Medicky: Another Toronto artist who has expanded outside the GTA is harpsichordist Borys Medicky. A co-founder of the Toronto Continuo Collective, Medicky has found something of a home away from home in Kitchener-Waterloo, where he leads the Nota Bene Baroque Players. April 12 Nota Bene will be putting on a fundraising concert at First United Church in Waterloo, performing Handel’s Messiah (which, I note as a musicological aside, is traditionally a concert celebrating Easter, not Christmas). Nota Bene is going all-out with this concert, which features soloists Daniel Taylor and Michael Schade, with John Thiessen on trumpet and Jan Overduin as a guest harpsichordist. And if that isn’t enough to draw a crowd, it’s also a sing-along and should be a blast. (There is a regular performance April 13.)

Lully: Closer to home, a must-see event is Opera Atelier’s run of Jean-Baptiste Lully’s Persée, which they’ll be performing at the Elgin Theatre on April 26, 27, 29, and 30 as well as May 2 and 3. Opera Atelier has the singular honour of being the early music group responsible for reviving the classic Lully opera, which had its last performance in Versailles in the 1770s and had never been heard since until the group dug up the work in the 1990s. While it isn’t the first time Opera Atelier has done Persée, they will be taking the show back to Versailles after this run in Toronto, so this is a great chance to experience the work of a local group that is among the top ranks of performing artists worldwide.

Toronto Consort: Italian opera in the 17th century wasn’t nearly as glamorous as the operas playing at Versailles (it’s hard to match the budget available to the king of France) but Cavalli’s opera Giasone is still a great piece of music that opera fans should find to be an essential part of the opera canon. Based on the story of Jason and the Golden Fleece, it was the most popular opera of the century. This month, the Toronto Consort is putting on its own production of Giasone. Laura Pudwell will join the Toronto Consort to sing the role of Jason (no castrati being available any more) and the Consort will supply the backup band of strings, continuo and winds. It all happens on April 4, 5, and 6 at Trinity-St Paul’s Centre.

Suzie Leblanc: Anyone in Toronto still looking to get their fix of opera this month should consider checking out the Toronto Masque Theatre – they’ll be presenting an opera of sorts at the Trinity-St Paul’s Centre on April 25 and 26. The opera in question is Michel Pignolet de Montéclair’s L’Europe, a cantata for soprano based on the myth of Europa. There’s only one vocal part, along with a backup band, in this cantata, so you could think of it as opera on the cheap, or alternately as really souped-up vocal chamber music. Suzie Leblanc will be singing with TMT and the concert will be further fortified by the choreography of Marie-Nathalie Lacoursière, the dancing of Stéphanie Brochard and the acting talents of Martin Julien, so it will be a fine multimedia experience that will delight aficionados of French Baroque music. Also on the program is a newly-commissioned contemporary work: Toronto-based composer James Rolfe’s Europa and the White Bull, so if you don’t want to hear something old, stick around and listen for something new.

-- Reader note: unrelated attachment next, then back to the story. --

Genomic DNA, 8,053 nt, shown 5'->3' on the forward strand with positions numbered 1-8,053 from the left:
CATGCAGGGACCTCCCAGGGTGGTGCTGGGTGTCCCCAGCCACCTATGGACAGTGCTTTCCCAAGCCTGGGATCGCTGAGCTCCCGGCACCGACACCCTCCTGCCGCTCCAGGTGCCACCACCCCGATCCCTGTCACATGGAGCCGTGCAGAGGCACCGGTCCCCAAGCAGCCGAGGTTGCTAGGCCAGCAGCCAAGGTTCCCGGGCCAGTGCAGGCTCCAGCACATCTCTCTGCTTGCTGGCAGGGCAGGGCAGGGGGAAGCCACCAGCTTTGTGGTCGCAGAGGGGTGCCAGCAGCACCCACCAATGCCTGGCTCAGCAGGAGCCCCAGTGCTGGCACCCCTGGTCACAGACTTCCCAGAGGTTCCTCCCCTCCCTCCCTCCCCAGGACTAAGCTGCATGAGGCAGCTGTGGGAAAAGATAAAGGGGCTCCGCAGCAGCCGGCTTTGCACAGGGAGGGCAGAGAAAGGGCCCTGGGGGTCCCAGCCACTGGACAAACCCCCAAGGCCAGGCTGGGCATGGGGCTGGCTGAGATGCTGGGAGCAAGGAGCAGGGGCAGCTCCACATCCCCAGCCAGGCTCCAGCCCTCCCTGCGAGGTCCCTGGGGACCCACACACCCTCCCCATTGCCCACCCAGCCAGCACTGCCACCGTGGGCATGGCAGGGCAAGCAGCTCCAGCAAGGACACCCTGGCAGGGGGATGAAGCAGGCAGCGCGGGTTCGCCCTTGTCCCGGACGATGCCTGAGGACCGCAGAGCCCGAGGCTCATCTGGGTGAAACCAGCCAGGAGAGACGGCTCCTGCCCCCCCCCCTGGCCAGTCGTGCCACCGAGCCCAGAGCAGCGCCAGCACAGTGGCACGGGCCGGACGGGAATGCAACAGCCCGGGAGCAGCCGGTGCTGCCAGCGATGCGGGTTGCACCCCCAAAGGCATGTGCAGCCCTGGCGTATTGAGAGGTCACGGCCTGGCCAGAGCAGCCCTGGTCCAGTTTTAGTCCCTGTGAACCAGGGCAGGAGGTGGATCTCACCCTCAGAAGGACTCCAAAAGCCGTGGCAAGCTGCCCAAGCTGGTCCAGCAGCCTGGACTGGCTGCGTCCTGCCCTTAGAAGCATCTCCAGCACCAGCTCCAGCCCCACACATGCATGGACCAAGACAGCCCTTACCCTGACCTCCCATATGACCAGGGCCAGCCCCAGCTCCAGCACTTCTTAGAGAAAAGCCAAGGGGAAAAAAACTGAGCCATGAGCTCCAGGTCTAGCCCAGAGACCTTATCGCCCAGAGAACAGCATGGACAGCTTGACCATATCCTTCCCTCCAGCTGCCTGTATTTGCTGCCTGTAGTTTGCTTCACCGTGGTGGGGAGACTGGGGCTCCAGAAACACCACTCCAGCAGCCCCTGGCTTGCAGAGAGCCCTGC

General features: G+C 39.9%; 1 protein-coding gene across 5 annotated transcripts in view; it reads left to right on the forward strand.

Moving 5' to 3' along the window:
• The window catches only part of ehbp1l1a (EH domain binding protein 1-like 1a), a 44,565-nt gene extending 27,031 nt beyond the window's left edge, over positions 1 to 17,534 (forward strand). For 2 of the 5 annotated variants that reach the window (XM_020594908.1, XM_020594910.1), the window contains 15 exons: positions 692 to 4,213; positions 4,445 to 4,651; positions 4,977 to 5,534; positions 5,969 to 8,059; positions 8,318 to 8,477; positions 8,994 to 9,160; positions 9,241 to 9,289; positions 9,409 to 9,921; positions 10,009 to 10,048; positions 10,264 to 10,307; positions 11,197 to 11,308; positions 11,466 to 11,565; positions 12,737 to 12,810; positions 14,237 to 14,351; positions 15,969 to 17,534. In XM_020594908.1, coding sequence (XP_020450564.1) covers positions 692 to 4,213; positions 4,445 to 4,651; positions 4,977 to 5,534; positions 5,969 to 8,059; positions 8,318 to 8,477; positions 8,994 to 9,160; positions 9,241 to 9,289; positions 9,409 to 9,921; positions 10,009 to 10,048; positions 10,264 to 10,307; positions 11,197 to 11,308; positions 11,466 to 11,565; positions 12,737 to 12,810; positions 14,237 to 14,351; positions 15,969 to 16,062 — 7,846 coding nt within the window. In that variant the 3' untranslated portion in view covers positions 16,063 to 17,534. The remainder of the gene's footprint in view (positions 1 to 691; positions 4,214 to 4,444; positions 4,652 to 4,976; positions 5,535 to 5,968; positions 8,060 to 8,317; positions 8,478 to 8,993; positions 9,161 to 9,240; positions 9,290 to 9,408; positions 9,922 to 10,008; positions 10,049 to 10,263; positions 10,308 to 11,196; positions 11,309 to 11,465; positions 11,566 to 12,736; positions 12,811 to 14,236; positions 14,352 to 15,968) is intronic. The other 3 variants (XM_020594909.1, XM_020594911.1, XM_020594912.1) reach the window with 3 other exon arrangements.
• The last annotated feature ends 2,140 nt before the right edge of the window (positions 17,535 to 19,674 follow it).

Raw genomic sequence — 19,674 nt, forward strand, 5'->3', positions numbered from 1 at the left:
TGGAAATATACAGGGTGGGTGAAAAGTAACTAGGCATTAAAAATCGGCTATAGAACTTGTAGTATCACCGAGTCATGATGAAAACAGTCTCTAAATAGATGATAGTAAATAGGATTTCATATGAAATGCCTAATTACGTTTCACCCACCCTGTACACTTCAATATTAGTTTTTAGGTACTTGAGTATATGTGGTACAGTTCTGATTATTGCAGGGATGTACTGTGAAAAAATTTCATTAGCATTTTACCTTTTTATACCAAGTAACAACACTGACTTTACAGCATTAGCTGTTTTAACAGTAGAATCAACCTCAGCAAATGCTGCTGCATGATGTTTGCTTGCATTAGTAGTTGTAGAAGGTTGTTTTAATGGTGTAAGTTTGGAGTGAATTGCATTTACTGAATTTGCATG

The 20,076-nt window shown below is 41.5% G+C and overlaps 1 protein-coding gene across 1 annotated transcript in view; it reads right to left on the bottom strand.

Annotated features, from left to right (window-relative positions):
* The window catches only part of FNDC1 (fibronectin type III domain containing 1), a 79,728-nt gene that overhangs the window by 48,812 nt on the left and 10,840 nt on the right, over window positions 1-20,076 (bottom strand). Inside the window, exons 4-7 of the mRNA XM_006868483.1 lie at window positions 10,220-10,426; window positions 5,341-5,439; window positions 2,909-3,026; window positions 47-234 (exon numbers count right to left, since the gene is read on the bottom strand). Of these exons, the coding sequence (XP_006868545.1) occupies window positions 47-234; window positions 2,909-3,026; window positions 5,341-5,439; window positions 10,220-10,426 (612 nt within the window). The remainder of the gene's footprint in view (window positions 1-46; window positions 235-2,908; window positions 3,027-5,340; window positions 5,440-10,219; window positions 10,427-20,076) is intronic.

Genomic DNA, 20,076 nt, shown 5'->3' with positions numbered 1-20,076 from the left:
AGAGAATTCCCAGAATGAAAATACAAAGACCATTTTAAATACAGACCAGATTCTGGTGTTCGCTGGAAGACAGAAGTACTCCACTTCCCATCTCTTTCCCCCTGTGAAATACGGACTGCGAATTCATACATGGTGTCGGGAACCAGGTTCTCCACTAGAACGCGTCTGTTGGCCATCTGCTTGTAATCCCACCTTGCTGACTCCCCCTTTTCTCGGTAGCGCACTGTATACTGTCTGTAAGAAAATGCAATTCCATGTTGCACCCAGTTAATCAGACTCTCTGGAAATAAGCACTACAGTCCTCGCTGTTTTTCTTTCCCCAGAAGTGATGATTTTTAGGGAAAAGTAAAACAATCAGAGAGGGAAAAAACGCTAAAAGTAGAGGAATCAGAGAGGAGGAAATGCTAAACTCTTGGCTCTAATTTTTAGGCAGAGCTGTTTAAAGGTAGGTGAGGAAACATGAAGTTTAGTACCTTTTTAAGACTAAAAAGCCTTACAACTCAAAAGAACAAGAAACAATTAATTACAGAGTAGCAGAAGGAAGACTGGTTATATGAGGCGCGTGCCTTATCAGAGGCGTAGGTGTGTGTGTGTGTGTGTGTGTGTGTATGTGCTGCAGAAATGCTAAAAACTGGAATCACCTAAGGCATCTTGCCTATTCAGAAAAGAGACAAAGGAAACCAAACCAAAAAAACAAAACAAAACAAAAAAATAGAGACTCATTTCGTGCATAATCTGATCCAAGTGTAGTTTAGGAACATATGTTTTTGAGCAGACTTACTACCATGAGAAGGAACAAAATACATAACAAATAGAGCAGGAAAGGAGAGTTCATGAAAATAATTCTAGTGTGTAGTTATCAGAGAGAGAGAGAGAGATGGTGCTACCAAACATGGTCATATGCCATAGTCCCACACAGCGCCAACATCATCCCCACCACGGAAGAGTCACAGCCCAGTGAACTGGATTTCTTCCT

earlymusic sine-nomine-ensembleSine Nomine: If you’re completely against the idea of new music, indulge your inner arch-conservative and consider checking out the Sine Nomine Ensemble in a program devoted to the music of Guillaume de Machaut. Machaut was the leading composer of 14th-century France and an early writer of polyphonic masses and motets. If you have any interest in medieval music at all or are looking for a good place to start, Machaut is an excellent introduction to the Middle Ages. Sine Nomine will perform at St. Thomas Anglican Church  at 8pm on April 25.

Scaramella: a chamber group with a reputation for bringing together informative and well-thought-out programs, this month Scaramella will play a concert devoted to the invention of the cello in Italy in the latter half of the 17th century and the gradual musical Darwinism that ensued as it sought to take the place in the musical world previously held by the viola da gamba. The cello ultimately won that contest, but it was a hard-won fight that lasted nearly a hundred years. Cellist Elinor Frey and gambaist Joëlle Morton will square off in an epic battle of bowed bass instruments, assisted by Daniel Zuluaga on chitarrone and guitar. Who will win? Find out at 8pm April 12 at Innis Town Hall.